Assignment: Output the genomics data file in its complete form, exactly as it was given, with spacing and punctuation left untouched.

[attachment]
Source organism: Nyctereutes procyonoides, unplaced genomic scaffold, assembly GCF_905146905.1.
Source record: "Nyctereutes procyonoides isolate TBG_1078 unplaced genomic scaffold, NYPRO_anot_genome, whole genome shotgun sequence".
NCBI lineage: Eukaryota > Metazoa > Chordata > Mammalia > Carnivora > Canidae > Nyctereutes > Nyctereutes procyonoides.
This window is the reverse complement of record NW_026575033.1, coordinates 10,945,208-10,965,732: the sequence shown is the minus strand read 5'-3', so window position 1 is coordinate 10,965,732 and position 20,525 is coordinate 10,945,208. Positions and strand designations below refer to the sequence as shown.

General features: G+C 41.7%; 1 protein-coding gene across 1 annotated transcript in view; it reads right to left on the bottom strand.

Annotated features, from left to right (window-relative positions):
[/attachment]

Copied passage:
Source organism: Nyctereutes procyonoides, unplaced genomic scaffold, assembly GCF_905146905.1.
Source record: "Nyctereutes procyonoides isolate TBG_1078 unplaced genomic scaffold, NYPRO_anot_genome, whole genome shotgun sequence".
NCBI lineage: Eukaryota > Metazoa > Chordata > Mammalia > Carnivora > Canidae > Nyctereutes > Nyctereutes procyonoides.
This window is the reverse complement of record NW_026575033.1, coordinates 10,945,208-10,965,732: the sequence shown is the minus strand read 5'-3', so window position 1 is coordinate 10,965,732 and position 20,525 is coordinate 10,945,208. Positions and strand designations below refer to the sequence as shown.

General features: G+C 41.7%; 1 protein-coding gene across 1 annotated transcript in view; it reads right to left on the bottom strand.

Annotated features, from left to right (window-relative positions):